History Novel Accidentally Uses Breath of the Wild Ingredients for Dyemaking

History Novel Accidentally Uses Breath of the Wild Ingredients for Dyemaking

Thanks, Google.

pocru by pocru on Aug 03, 2020 @ 05:30 AM (Staff Bios)
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With all the talks of new movies and shows being produced, It’s easy to forget that books exist. Recently, a new book was published by John Boyne, the fellow behind “The Boy in the Striped Pajamas”, called “A Traveler at the Gates of Wisdom.” I have no idea what it’s about.

But it doesn’t matter, because Reddit user NoNoNo_OhHoHo took a snapshot of the book which contained the following quote:

“The dyes I used in my dressmaking were composed from various ingredients, depending on the colour required, but almost all required nightshade, sapphire, keese wing, the leaves of the silent princess plant, Octorok eyeball, swift violet, thistle, and highland lizard. In addition, for the red I had used for Abrila’s dress, I employed spicy pepper, the tail of the red lizardfols, and four Hylian shrooms.”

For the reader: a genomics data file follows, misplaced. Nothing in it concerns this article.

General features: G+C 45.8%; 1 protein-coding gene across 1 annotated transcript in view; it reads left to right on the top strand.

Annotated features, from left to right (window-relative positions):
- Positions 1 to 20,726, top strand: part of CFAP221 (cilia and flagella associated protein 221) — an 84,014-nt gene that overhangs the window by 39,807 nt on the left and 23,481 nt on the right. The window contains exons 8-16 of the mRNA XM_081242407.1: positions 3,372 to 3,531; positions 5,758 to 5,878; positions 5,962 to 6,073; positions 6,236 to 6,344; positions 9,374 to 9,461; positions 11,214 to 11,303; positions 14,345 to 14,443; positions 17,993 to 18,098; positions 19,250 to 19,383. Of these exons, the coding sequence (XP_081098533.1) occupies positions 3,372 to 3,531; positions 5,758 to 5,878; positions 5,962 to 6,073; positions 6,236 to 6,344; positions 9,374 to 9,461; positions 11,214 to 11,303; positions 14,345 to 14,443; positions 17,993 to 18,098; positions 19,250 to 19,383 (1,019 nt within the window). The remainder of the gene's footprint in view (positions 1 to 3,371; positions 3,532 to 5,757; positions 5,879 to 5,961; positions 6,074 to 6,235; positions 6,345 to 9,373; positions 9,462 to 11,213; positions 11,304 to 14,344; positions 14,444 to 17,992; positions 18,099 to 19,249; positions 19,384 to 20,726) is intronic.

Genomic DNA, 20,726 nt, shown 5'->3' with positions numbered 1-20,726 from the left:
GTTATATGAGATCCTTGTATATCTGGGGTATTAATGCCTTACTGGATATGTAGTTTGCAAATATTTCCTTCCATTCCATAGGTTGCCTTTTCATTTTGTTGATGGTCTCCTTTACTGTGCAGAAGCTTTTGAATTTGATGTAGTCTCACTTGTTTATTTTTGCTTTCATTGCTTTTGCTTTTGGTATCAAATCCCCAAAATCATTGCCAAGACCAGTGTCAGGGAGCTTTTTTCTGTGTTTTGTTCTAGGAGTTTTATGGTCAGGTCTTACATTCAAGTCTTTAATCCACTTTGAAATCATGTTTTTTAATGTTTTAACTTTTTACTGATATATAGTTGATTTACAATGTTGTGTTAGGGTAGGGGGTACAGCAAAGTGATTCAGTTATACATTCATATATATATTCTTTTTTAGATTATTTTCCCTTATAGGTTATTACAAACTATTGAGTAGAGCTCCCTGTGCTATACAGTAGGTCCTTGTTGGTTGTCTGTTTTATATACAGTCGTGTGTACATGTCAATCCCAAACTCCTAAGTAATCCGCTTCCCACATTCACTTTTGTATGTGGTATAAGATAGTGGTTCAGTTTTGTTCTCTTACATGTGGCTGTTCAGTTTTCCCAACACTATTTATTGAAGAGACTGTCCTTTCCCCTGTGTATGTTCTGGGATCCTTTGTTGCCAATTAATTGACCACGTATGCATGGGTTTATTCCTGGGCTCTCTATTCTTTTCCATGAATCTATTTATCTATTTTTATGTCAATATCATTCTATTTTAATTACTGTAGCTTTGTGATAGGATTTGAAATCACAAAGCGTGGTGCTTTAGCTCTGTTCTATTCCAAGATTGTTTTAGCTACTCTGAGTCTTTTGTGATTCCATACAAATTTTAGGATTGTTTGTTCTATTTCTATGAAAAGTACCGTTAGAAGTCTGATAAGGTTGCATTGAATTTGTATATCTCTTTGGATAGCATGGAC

Breath of the Wild fans probably picked up what was going on in the first few ingredients, but even casual gamers would probably realize something was very wrong with this list once they reached “Hylian shrooms.”

While Reddit was baffled by this weird homage, author and journalist Dana Schwartz was quick to point out that there’s actually a more logical explanation for why this very fictional list of ingredients is in a otherwise fairly authentic and serious historical novel: Google mishaps.

“While John Boyne was doing a perfunctory google search for how to dye clothes red he found a site listing monster parts and accidentally put them in his Very Serious book. I am very embarrassed for him and this is my nightmare but it’s also very funny”


For what it’s worth, John Boyne was good natured about the mistake.

“I'll leave it as it is. I actually think it's quite funny and you're totally right. I don't remember but I must have just googled it. Hey, sometimes you just gotta throw your hands up and say "yup! My bad!"


Part of me wonders if Nintendo will mind and possibly force the issue, but I think we could all agree the world is better off with this weird video game reference polluting an otherwise very serious historical story.

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